The view from the Ottoman palace was magnificent. Beneath a luscious, pine-shaded garden an oil tanker plied its way towards the Black Sea. Small ferries dodged across the sea lanes. It was not, I hasten to add, Davutoglu’s private residence. It had just been borrowed, for the backdrop. But it reminded a Turkish friend of something she had heard once from the AKP, Erdogan’s ruling party: that they would not rest until they were living in the apartments with balconies and gardens overlooking the Bosphorus that had always been the preserve of the secular elite they wanted to replace.

Pamuk also writes about hüzün, the melancholy that afflicts the citizens of Istanbul. It comes, he says, from the city’s history and its decline, the foghorns on the Bosphorus, from tumbledown walls that have been ruins since the fall of the Byzantine empire, unemployed men in tea houses, covered women waiting for buses that never come, pelting rain and dark evenings: the city’s whole fabric and all the lives within it. “My starting point,” Pamuk wrote, “was the emotion that a child might feel while looking through a steamy window.”

Istanbul is suffering a mighty bout of something like hüzün at the moment. In Pamuk’s work the citizens of Istanbul take a perverse pride in hüzün. No one in Istanbul, or elsewhere in Turkey, can draw comfort from what is happening now. Erdogan’s opponents wonder what kind of future they can have in his Turkey. I think I sensed it, too, in the triumphalist crowds of Erdogan supporters that have been gathering day after day since the coup was defeated.

 

Down with the generals

Erdogan’s opponents are not downcast because the coup failed; a big reason why it did was that it had no public support. Turks know way too much about the authoritarian ways of military rule to want it back. The melancholy is because Erdogan is using the coup to entrench himself even more deeply in power. The purge looks too far-reaching, too organised and too big to have been a quick reaction to the attempt on his power. Instead it seems to be a plan that was waiting to be used.

Turkey is a deeply unhappy country. It is hard to imagine now, but when the Arab uprisings happened in 2011 it seemed to be a model for the Middle East. It had elections and an economy that worked and grew. When I asked Davutoglu around that time whether there would be a new Ottoman sphere of influence for the 21st century, he smiled modestly, denied any such ambition and went on to explain that the 2011 uprisings were the true succession to the Ottoman empire. A century of European, and then American, domination was ending. It had been a false start in Middle Eastern history. Now it was back on track. The people of the region were deciding their futures, and perhaps Turkey would have a role, almost like a big brother.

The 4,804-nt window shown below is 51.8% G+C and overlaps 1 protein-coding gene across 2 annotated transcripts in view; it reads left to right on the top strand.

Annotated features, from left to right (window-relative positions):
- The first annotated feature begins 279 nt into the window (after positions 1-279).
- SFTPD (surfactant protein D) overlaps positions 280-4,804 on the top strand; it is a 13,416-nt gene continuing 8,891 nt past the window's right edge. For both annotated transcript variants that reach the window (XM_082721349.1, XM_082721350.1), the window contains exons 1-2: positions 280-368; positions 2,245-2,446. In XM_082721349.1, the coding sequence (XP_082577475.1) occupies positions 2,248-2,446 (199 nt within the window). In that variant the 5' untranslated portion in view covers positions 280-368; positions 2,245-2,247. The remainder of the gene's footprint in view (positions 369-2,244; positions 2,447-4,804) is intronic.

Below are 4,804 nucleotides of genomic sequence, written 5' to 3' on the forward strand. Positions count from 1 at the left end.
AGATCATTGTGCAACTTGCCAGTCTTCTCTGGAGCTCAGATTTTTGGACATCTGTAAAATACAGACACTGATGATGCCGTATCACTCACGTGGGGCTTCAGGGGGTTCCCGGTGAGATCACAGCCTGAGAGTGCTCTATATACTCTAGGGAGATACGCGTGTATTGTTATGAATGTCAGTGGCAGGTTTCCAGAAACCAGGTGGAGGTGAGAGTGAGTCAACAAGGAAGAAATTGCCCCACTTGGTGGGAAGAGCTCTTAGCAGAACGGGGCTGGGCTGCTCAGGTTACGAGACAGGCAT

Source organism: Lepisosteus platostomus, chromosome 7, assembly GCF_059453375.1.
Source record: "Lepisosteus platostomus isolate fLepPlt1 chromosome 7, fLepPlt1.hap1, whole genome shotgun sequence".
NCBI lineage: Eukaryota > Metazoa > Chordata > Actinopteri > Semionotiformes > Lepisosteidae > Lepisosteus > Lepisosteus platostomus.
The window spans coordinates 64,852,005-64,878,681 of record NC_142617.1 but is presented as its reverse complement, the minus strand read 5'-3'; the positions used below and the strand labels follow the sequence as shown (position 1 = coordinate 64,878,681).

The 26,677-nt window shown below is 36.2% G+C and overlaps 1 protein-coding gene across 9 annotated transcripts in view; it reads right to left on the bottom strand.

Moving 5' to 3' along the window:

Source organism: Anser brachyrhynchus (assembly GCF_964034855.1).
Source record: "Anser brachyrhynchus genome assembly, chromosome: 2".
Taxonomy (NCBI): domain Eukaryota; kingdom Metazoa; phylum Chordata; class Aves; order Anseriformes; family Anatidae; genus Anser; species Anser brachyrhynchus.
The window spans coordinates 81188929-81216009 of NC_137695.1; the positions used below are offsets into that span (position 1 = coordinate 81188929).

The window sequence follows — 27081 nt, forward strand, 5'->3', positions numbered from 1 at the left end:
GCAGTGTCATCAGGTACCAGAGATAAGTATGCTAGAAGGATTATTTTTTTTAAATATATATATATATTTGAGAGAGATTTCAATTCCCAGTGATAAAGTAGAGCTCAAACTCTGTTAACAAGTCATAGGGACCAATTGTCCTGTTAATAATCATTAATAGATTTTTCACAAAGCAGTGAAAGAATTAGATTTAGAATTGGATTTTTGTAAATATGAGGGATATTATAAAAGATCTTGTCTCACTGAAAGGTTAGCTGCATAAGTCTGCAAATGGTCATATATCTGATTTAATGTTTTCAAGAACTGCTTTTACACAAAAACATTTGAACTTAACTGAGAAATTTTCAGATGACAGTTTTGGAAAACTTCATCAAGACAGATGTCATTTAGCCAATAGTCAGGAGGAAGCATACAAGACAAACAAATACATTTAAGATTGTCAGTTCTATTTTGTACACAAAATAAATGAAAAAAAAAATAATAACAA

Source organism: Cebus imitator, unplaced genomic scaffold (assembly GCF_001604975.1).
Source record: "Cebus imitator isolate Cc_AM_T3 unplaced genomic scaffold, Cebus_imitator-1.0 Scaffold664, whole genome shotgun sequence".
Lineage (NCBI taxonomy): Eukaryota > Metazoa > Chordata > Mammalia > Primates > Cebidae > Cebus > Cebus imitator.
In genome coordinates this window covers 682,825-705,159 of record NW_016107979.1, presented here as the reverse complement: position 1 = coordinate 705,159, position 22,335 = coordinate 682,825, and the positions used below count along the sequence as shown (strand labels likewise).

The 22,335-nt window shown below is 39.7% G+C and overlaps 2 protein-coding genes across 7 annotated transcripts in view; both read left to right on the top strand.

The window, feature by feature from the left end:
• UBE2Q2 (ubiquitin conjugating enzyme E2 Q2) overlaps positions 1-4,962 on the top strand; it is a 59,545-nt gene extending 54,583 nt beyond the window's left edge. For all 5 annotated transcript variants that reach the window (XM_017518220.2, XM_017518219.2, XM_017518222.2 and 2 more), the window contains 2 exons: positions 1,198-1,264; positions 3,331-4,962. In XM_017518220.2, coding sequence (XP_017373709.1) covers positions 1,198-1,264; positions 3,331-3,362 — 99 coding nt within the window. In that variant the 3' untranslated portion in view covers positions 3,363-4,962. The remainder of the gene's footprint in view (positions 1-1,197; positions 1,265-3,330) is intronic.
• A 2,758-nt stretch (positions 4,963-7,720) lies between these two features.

Turkey’s position – straddling east and west, facing Europe and Asia – is the key to its history and its future. It could be, should be, a rock of stability in a desperately un­stable part of the world. But it isn’t, and that is a problem for all of us.

 

Contagion of war

The coup did not come out of a clear sky. Turkey was in deep crisis before the attempt was made. Part of the problem has come from Erdogan’s divisive policies. He has led the AKP to successive election victories since it first won in 2002. But the policies of his governments have not been inclusive. As long as his supporters are happy, the president seems unconcerned about the resentment and opposition he is generating on the other side of politics.

Perhaps that was inevitable. His mission, as a political Islamist, was to change the country, to end the power of secular elites, including the army, which had been dominant since Mustafa Kemal Atatürk created modern Turkey after the collapse of the Ottoman empire. And there is also the influence of chaos and war in the Middle East. Turkey has borders with Iraq and Syria, and is deeply involved in their wars. The borders do not stop the contagion of violence. Hundreds of people have died in the past year in bomb attacks in Turkish cities, some carried out by the jihadists of so-called Islamic State, and some sent by Kurdish separatists working under the PKK.

It is a horrible mix. Erdogan might be able to deal with it better if he had used the attempted coup to try to unite Turkey. All the parliamentary parties condemned it. But instead, he has turned the power of the state against his opponents. More rough times lie ahead.

Jeremy Bowen is the BBC’s Middle East editor. He tweets @bowenbbc

This article first appeared in the 28 July 2016 issue of the New Statesman, Summer Double Issue